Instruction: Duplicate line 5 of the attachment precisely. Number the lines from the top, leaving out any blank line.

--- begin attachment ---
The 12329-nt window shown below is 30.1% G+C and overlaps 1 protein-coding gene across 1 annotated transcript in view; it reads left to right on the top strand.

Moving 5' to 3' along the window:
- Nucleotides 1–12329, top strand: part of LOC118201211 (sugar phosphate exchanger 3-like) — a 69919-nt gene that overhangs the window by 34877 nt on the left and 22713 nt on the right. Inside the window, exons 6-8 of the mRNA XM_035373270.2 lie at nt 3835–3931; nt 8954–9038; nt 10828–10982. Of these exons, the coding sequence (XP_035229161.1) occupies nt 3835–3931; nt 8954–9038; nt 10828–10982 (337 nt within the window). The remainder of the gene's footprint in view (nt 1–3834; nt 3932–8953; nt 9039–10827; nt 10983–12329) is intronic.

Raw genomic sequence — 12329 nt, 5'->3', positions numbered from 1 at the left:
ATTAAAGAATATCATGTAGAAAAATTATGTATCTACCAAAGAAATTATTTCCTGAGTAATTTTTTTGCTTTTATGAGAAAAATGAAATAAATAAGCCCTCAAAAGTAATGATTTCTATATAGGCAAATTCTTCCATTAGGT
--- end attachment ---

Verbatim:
ATTAAAGAATATCATGTAGAAAAATTATGTATCTACCAAAGAAATTATTTCCTGAGTAATTTTTTTGCTTTTATGAGAAAAATGAAATAAATAAGCCCTCAAAAGTAATGATTTCTATATAGGCAAATTCTTCCATTAGGT